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Re: nbsp and typography rules Re: <NOBR> - Returning to the question....

From: Jukka K. Korpela <jkorpela@cs.tut.fi>
Date: Thu, 1 Apr 2004 12:22:14 +0300 (EEST)
To: www-html@w3.org
Message-ID: <Pine.GSO.4.58.0404011159310.29230@korppi.cs.tut.fi>

On Thu, 1 Apr 2004, David Woolley wrote:

> > &nbsp; <del>wrong</del> poor man usage in French.
> >
> > 	<p>C'est incroyable&nbsp;!</p>
> This is also common amongst non-professional typists in the UK.

There aren't that many alternatives in practice. Both leaving a normal
space and not leaving any space are wrong solutions, and using a thin
space is questionable for a couple reasons.

> > Typographic rules: You have often a =93espace fine=94 between the =
> > character=20
> In my view, that space should be inserted by the renderer, not by
> the author, in the same way as the renderer may kern or ligature
> characters.

That would mean that the browser needs to know the language (either from
markup or by deducing from the content) and to know the punctuation rules
of the language used and to process the text to see whether the rules need
to be applied. I'm afraid this is asking for too much. Even version 3.0 of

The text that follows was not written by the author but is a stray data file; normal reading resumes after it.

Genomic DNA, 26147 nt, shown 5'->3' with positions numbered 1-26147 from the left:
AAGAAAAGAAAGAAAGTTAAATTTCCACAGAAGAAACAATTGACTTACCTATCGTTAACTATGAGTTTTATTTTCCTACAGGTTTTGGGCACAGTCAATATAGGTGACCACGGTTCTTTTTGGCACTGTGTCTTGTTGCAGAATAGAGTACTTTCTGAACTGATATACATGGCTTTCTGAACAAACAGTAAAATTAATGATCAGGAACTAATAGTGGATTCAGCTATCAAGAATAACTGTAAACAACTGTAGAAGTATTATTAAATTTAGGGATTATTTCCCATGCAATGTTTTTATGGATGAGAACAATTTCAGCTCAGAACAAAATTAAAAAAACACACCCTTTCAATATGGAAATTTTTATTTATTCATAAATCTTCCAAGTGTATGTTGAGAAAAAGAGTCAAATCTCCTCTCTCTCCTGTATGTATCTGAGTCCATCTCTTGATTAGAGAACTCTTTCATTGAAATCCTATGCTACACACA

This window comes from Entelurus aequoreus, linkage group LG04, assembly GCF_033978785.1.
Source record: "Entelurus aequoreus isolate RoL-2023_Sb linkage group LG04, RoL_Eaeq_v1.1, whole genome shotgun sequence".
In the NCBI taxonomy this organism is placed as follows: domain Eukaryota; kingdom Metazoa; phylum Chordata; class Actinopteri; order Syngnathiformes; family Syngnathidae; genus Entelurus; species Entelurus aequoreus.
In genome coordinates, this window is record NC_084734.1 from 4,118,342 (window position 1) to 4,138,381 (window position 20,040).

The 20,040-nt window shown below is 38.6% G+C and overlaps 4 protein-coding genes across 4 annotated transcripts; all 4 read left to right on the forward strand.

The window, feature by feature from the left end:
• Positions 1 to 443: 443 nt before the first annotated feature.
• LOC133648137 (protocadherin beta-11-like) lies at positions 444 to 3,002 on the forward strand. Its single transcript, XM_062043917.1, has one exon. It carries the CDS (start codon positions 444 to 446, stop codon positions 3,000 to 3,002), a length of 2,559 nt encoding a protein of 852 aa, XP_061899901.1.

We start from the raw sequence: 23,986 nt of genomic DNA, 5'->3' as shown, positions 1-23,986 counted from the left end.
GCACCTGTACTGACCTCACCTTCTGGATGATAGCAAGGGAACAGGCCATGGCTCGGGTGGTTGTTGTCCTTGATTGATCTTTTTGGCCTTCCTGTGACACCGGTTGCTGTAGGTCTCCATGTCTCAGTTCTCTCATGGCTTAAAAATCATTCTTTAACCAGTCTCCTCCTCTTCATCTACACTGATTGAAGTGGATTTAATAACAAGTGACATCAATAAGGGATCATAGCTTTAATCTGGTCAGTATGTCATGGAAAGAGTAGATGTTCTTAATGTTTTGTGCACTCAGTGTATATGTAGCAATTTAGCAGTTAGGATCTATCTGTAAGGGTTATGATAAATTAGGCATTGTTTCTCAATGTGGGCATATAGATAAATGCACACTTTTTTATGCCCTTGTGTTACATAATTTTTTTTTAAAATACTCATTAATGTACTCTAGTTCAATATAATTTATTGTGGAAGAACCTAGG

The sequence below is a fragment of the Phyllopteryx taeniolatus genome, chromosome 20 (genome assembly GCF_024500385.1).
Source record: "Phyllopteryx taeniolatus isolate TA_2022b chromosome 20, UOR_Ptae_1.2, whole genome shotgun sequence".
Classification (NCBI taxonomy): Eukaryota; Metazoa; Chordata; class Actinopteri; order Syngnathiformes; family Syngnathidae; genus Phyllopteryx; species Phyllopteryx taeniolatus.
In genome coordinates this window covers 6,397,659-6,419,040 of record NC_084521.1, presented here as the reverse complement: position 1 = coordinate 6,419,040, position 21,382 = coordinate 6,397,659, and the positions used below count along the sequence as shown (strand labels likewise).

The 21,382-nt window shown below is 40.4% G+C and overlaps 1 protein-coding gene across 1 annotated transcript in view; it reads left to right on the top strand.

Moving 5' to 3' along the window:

the Unicode standard, while mentioning the spacing issue, contained an
example of a quotation in French, with no spacing between the punctuation
marks and the quoted text. If they didn't get it right (and the example
has now been removed in version 4), how could browsers generally deal with
such things.

Punctuation is part of textual content. It is odd that Unicode has no
character for the French espace fine. The thin space won't do, since it
explicitly permits a line break after it, and the narrow no-break space is
of undefined width and seems to be intended for use in other writing
systems. It is not feasible to consider it as just a presentational
variant of a space (or no-break space), since French uses both the normal
space and the fine space, and the difference is not comparable to, say,
variation of the width of a space by glyph or due to justification.

So there's no simple solution. The practical solution at present to decide
between no spacing and a no-break space, though in special cases (e.g., in
headings where such things really matter), some complicated methods might
be considered (see http://www.cs.tut.fi/~jkorpela/html/french.html ).

What this implies, in my opinion, is that the problem is inherently at the
character level and should be fixed by adding a fine space character to
Unicode. Meanwhile, there is little to be done in HTML. In theory, if
entities were really used in the manner outlined in the SGML standard, a
new entity, say &fsp;, could be added, with a definition that makes it
expand to &#x2009;&#x2060; (i.e., en space followed by word joiner), to be
maybe replaced by a new definition using a new character, and to be
implemented in browsers using a different definition (say, just no-break
space) if they cannot implement the proper definition. But this would
hardly be a working solution to anything.

Jukka "Yucca" Korpela, http://www.cs.tut.fi/~jkorpela/
Received on Thursday, 1 April 2004 04:22:46 UTC

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